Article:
Tag Archives: Abenaki Walking

Autumn Colour Brings Joy

October 6th, 2020 | 4 Comments »

The autumn colours seem particularly intense this year at Glen Villa, my garden in Quebec’s Eastern Townships. Leaves started to turn earlier than usual and the height of the season has almost come and gone. But what a season it has been!

It started early, when a small horse chestnut tree (Aesculus pavia) began to turn.


This photo was taken on September
This photo was taken in mid-September


It continued as the sourgum trees (Nyssa sylvatica) nearby began to change colour. First one tree caught fire …


You can't see the tree itself, only this one branch silhouetted against the sycamore behind. Isn't the contrast gorgeous?
You can’t see the tree itself, only this one branch silhouetted against the sycamore behind. Isn’t the contrast gorgeous?


… then another.


The colour of this sourgum is quite different from the one next to it -- this one a fruit salad of peach and apricot, the other a fire of red-hot apple.
The colour of this sourgum is quite different from the one next to it. This one is a fruit salad of peaches and apricots, the other one a fireplace of red-hot pokers.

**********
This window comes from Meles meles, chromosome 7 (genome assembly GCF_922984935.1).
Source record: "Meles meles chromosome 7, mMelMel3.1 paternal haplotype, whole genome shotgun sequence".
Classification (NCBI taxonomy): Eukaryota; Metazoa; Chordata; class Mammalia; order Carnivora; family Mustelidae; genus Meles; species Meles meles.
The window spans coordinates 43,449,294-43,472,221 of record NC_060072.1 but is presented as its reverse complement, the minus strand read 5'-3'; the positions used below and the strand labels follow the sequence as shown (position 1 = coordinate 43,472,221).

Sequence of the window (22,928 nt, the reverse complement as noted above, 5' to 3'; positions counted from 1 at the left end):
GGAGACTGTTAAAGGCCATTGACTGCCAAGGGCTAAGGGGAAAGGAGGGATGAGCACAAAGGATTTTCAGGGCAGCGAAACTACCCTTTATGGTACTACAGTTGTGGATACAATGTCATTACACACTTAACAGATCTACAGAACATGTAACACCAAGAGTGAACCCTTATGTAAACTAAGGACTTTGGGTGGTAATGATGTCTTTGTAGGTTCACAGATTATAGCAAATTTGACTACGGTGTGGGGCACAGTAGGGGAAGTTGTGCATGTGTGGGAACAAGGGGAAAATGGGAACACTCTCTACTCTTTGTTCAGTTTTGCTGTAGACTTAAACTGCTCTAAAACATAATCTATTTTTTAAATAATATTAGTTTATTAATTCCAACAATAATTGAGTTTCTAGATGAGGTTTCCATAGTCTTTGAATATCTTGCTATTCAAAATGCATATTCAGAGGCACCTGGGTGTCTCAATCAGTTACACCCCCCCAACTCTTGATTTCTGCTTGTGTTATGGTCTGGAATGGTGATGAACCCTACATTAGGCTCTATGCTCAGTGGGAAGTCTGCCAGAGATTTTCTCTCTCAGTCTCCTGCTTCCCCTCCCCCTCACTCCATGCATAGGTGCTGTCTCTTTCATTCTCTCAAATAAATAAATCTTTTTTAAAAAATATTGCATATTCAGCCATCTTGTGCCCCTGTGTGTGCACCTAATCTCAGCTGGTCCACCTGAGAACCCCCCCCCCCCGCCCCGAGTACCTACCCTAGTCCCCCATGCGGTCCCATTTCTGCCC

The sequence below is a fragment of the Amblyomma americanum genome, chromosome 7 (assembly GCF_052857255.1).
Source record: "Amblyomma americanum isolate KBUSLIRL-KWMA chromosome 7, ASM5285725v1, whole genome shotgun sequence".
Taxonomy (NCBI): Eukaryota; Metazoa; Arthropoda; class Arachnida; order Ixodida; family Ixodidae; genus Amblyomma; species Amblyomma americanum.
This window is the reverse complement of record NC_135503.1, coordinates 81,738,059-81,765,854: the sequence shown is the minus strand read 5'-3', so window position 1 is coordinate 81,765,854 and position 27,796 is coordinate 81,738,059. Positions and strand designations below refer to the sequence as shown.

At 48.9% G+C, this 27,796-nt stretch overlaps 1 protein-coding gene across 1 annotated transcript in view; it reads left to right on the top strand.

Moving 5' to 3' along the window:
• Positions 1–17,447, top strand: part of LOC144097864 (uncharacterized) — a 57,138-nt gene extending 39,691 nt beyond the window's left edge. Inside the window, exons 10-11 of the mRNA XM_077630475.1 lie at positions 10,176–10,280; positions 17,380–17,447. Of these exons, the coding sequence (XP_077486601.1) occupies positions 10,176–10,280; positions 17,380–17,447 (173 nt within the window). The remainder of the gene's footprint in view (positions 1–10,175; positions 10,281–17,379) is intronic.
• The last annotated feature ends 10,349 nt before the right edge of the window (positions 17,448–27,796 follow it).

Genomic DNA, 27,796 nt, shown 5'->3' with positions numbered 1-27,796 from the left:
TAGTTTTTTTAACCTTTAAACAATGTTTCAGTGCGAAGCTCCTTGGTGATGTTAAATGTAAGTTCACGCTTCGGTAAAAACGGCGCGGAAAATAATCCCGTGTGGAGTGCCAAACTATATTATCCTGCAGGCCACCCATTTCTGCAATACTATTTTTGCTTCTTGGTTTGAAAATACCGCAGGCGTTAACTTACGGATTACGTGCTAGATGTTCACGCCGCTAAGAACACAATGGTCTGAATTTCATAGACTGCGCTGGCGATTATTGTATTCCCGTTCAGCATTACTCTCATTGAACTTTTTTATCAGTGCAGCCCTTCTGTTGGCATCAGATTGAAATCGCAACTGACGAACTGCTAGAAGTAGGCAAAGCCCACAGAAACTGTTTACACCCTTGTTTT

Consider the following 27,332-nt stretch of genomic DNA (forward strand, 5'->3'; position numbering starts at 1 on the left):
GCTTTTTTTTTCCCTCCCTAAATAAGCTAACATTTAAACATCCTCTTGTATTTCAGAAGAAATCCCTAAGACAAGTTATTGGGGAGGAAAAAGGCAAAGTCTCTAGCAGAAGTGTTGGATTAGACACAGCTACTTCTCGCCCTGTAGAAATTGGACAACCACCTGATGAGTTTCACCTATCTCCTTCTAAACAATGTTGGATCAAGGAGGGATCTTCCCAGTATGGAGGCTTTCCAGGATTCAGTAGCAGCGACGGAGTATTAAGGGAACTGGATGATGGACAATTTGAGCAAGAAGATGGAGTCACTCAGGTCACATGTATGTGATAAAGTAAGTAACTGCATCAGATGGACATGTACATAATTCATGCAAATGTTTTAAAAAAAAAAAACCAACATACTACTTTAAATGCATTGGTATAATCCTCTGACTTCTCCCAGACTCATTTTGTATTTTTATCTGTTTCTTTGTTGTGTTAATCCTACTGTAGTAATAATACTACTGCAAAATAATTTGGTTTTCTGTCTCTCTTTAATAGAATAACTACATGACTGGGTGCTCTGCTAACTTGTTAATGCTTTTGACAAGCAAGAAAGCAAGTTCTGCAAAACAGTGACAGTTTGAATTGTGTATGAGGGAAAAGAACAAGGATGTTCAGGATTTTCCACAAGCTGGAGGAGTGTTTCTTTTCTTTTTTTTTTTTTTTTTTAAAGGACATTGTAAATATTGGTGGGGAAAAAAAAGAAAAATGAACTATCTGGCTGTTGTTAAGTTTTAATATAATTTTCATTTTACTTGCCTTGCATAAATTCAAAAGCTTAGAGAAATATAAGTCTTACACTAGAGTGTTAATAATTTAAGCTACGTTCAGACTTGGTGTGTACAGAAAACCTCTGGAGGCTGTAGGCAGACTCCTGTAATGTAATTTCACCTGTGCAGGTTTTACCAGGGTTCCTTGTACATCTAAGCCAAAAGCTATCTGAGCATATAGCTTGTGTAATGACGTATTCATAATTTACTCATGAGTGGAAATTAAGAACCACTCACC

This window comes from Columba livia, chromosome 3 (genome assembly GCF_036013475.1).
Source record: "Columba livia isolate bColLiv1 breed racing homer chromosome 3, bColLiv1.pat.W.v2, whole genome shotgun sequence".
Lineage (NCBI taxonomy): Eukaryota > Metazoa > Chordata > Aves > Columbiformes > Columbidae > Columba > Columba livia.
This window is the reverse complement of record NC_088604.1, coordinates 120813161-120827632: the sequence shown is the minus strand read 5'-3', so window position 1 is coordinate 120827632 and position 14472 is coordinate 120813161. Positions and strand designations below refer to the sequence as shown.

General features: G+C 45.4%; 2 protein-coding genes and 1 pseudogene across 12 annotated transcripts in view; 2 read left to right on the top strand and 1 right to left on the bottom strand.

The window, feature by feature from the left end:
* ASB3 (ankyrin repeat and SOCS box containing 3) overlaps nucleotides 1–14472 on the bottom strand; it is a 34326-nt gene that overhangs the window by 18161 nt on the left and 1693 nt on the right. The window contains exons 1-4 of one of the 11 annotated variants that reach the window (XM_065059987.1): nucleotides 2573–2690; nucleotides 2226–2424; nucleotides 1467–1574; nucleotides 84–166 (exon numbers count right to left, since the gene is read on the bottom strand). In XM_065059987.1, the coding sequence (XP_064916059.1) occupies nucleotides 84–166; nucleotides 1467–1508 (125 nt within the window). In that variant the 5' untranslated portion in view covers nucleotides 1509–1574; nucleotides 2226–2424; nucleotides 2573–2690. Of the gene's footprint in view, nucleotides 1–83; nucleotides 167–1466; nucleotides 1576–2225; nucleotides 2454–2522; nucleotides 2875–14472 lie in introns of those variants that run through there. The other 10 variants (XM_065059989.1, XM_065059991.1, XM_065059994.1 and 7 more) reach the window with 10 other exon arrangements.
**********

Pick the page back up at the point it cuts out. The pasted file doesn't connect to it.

Everywhere colour lights up the shade. On the driveway down to the lake…


A view down the driveway hints at the intensity of colour this year.
A photo only hints at the intensity of colour this year.


…  near the house, where the stephanandra (Stephanandra incisa crispa) tumbles alongside the steps …


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… in the Lower Garden where a magnolia is sun-shining its heart out …


The sculpture in the foreground is by Louise Doucet and Satoshi Saito.
The sculpture in the foreground is by Louise Doucet and Satoshi Saito.


… and beside a stone wall, where the leaves of a fothergilla outdo the colours of a motley fool.


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The colours at the Skating Pond are past their peak but are still worth paying attention to.


The water is calm on a grey day.
The water is calm on a grey day.